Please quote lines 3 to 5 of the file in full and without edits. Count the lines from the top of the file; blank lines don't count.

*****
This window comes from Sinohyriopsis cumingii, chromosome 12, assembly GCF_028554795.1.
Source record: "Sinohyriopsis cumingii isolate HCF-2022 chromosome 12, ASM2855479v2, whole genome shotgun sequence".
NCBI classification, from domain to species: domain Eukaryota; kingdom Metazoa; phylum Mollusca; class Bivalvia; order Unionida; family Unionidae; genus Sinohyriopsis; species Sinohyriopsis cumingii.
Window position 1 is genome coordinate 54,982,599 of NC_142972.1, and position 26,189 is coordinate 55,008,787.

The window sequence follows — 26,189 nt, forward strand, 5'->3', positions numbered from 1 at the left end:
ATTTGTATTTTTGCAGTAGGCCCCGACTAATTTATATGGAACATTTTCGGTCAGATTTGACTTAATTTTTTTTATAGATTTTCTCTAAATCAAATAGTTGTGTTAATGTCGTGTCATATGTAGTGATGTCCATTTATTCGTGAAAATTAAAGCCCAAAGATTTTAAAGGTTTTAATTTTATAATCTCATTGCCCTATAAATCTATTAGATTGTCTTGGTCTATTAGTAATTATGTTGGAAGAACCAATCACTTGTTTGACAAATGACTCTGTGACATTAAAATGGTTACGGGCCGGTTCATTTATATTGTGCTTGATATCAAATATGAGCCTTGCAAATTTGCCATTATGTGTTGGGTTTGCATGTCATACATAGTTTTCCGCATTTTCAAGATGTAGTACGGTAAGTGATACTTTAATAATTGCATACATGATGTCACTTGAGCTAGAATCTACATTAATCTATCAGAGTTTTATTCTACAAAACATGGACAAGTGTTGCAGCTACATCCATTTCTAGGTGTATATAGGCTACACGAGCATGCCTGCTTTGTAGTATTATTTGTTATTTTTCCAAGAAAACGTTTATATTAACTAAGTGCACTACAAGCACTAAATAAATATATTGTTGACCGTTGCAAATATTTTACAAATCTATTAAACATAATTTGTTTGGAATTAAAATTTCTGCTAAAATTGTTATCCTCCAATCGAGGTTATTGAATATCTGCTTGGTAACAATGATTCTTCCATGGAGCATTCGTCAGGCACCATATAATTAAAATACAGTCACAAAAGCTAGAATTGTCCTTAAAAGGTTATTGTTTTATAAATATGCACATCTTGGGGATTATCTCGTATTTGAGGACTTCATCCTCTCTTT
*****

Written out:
NCBI classification, from domain to species: domain Eukaryota; kingdom Metazoa; phylum Mollusca; class Bivalvia; order Unionida; family Unionidae; genus Sinohyriopsis; species Sinohyriopsis cumingii.
Window position 1 is genome coordinate 54,982,599 of NC_142972.1, and position 26,189 is coordinate 55,008,787.

The window sequence follows — 26,189 nt, forward strand, 5'->3', positions numbered from 1 at the left end: